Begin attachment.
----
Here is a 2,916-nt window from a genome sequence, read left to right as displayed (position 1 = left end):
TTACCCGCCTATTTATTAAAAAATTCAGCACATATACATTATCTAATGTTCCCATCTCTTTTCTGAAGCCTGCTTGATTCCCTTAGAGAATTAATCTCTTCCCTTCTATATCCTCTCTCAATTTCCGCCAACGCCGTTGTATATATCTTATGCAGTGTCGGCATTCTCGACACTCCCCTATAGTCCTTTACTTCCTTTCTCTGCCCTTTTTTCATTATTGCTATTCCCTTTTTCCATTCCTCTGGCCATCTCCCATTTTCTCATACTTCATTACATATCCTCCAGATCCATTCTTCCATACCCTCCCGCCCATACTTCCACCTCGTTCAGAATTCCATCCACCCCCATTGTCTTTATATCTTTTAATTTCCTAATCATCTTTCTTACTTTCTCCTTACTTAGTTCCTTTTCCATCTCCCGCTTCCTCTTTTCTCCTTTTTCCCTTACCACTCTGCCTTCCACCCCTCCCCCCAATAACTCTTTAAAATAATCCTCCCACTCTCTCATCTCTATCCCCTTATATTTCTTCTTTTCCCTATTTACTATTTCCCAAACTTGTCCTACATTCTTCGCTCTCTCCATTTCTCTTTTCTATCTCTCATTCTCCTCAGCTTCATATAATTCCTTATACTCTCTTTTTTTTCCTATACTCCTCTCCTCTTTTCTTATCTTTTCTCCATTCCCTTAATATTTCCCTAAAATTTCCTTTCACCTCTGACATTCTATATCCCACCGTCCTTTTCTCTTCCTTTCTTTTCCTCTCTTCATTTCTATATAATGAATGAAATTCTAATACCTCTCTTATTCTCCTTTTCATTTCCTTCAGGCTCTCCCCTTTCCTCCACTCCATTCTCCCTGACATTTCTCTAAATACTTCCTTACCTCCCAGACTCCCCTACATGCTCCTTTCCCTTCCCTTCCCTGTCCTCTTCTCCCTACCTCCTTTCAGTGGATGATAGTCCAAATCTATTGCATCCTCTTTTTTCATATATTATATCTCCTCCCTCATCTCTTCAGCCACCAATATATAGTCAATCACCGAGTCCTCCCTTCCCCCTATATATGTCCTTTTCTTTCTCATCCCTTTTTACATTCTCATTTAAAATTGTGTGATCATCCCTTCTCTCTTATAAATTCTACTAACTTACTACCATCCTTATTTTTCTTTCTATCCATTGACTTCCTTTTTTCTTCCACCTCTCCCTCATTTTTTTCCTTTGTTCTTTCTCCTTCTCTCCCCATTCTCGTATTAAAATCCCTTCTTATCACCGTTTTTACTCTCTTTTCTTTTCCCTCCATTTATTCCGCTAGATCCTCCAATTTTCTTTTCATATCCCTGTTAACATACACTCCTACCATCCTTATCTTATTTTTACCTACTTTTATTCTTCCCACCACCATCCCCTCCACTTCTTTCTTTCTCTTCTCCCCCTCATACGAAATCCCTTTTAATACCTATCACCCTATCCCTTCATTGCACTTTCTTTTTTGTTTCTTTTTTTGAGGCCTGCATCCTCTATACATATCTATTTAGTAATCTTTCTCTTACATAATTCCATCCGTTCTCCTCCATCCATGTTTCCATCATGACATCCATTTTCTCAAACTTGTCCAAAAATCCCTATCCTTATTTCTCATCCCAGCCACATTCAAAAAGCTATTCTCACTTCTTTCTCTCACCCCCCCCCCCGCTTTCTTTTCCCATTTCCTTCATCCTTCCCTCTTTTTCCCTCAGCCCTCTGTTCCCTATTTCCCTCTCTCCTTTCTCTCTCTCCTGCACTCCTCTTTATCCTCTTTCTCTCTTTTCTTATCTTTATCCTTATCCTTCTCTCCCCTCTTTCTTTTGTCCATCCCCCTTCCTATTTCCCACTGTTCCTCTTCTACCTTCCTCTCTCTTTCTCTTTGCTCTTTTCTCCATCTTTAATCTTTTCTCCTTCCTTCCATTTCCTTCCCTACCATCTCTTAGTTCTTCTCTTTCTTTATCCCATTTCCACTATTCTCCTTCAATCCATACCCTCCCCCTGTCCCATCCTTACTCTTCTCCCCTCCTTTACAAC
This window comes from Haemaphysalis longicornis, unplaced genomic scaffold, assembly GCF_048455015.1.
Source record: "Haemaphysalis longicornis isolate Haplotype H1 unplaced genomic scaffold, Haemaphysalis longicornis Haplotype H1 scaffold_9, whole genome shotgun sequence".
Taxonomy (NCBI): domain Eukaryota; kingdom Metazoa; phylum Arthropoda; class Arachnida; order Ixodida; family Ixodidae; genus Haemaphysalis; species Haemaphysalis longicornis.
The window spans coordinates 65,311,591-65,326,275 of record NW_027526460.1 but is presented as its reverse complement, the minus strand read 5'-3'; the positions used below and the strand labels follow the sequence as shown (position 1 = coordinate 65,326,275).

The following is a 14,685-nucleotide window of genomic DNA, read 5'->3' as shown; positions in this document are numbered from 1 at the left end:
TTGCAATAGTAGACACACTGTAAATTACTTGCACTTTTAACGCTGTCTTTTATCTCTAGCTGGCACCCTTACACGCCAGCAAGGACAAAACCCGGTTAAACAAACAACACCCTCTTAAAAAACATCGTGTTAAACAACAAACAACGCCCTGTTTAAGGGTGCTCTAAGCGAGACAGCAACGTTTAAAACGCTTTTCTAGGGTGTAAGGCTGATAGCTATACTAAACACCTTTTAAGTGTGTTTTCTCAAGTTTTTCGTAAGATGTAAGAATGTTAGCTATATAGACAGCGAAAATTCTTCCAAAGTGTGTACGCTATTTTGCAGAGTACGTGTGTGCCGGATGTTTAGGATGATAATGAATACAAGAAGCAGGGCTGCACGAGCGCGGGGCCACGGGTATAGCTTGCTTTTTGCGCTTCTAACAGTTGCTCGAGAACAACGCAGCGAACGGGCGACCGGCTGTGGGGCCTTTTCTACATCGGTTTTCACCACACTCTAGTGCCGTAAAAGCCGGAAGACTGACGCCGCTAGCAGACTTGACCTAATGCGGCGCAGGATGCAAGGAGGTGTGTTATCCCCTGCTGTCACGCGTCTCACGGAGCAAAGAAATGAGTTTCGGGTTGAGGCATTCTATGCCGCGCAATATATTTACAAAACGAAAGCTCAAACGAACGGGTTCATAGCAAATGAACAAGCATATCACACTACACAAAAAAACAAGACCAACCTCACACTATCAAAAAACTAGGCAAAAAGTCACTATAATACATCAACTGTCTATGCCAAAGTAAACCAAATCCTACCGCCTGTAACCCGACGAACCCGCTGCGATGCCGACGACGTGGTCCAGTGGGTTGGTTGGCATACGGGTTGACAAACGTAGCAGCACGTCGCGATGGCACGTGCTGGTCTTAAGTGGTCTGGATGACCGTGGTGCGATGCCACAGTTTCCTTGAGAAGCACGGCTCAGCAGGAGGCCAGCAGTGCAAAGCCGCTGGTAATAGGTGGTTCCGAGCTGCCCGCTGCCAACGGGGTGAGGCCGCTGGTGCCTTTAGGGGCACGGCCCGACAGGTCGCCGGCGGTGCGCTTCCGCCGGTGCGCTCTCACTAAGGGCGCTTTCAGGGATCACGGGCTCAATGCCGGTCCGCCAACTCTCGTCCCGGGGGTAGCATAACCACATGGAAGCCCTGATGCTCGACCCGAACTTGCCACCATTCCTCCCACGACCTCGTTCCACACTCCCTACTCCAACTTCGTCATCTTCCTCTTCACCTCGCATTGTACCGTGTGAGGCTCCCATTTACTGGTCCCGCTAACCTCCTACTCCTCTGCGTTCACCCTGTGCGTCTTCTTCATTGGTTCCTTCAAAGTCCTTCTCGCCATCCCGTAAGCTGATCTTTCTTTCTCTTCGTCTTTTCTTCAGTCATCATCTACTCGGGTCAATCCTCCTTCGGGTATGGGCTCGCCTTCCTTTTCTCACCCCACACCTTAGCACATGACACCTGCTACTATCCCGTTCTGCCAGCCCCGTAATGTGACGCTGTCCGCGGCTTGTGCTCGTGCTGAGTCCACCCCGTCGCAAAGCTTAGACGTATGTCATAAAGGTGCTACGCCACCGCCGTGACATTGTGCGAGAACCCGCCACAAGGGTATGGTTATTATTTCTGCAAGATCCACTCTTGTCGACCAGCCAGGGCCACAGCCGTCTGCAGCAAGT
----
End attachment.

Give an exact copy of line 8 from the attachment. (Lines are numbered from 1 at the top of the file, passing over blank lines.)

TTGCAATAGTAGACACACTGTAAATTACTTGCACTTTTAACGCTGTCTTTTATCTCTAGCTGGCACCCTTACACGCCAGCAAGGACAAAACCCGGTTAAACAAACAACACCCTCTTAAAAAACATCGTGTTAAACAACAAACAACGCCCTGTTTAAGGGTGCTCTAAGCGAGACAGCAACGTTTAAAACGCTTTTCTAGGGTGTAAGGCTGATAGCTATACTAAACACCTTTTAAGTGTGTTTTCTCAAGTTTTTCGTAAGATGTAAGAATGTTAGCTATATAGACAGCGAAAATTCTTCCAAAGTGTGTACGCTATTTTGCAGAGTACGTGTGTGCCGGATGTTTAGGATGATAATGAATACAAGAAGCAGGGCTGCACGAGCGCGGGGCCACGGGTATAGCTTGCTTTTTGCGCTTCTAACAGTTGCTCGAGAACAACGCAGCGAACGGGCGACCGGCTGTGGGGCCTTTTCTACATCGGTTTTCACCACACTCTAGTGCCGTAAAAGCCGGAAGACTGACGCCGCTAGCAGACTTGACCTAATGCGGCGCAGGATGCAAGGAGGTGTGTTATCCCCTGCTGTCACGCGTCTCACGGAGCAAAGAAATGAGTTTCGGGTTGAGGCATTCTATGCCGCGCAATATATTTACAAAACGAAAGCTCAAACGAACGGGTTCATAGCAAATGAACAAGCATATCACACTACACAAAAAAACAAGACCAACCTCACACTATCAAAAAACTAGGCAAAAAGTCACTATAATACATCAACTGTCTATGCCAAAGTAAACCAAATCCTACCGCCTGTAACCCGACGAACCCGCTGCGATGCCGACGACGTGGTCCAGTGGGTTGGTTGGCATACGGGTTGACAAACGTAGCAGCACGTCGCGATGGCACGTGCTGGTCTTAAGTGGTCTGGATGACCGTGGTGCGATGCCACAGTTTCCTTGAGAAGCACGGCTCAGCAGGAGGCCAGCAGTGCAAAGCCGCTGGTAATAGGTGGTTCCGAGCTGCCCGCTGCCAACGGGGTGAGGCCGCTGGTGCCTTTAGGGGCACGGCCCGACAGGTCGCCGGCGGTGCGCTTCCGCCGGTGCGCTCTCACTAAGGGCGCTTTCAGGGATCACGGGCTCAATGCCGGTCCGCCAACTCTCGTCCCGGGGGTAGCATAACCACATGGAAGCCCTGATGCTCGACCCGAACTTGCCACCATTCCTCCCACGACCTCGTTCCACACTCCCTACTCCAACTTCGTCATCTTCCTCTTCACCTCGCATTGTACCGTGTGAGGCTCCCATTTACTGGTCCCGCTAACCTCCTACTCCTCTGCGTTCACCCTGTGCGTCTTCTTCATTGGTTCCTTCAAAGTCCTTCTCGCCATCCCGTAAGCTGATCTTTCTTTCTCTTCGTCTTTTCTTCAGTCATCATCTACTCGGGTCAATCCTCCTTCGGGTATGGGCTCGCCTTCCTTTTCTCACCCCACACCTTAGCACATGACACCTGCTACTATCCCGTTCTGCCAGCCCCGTAATGTGACGCTGTCCGCGGCTTGTGCTCGTGCTGAGTCCACCCCGTCGCAAAGCTTAGACGTATGTCATAAAGGTGCTACGCCACCGCCGTGACATTGTGCGAGAACCCGCCACAAGGGTATGGTTATTATTTCTGCAAGATCCACTCTTGTCGACCAGCCAGGGCCACAGCCGTCTGCAGCAAGT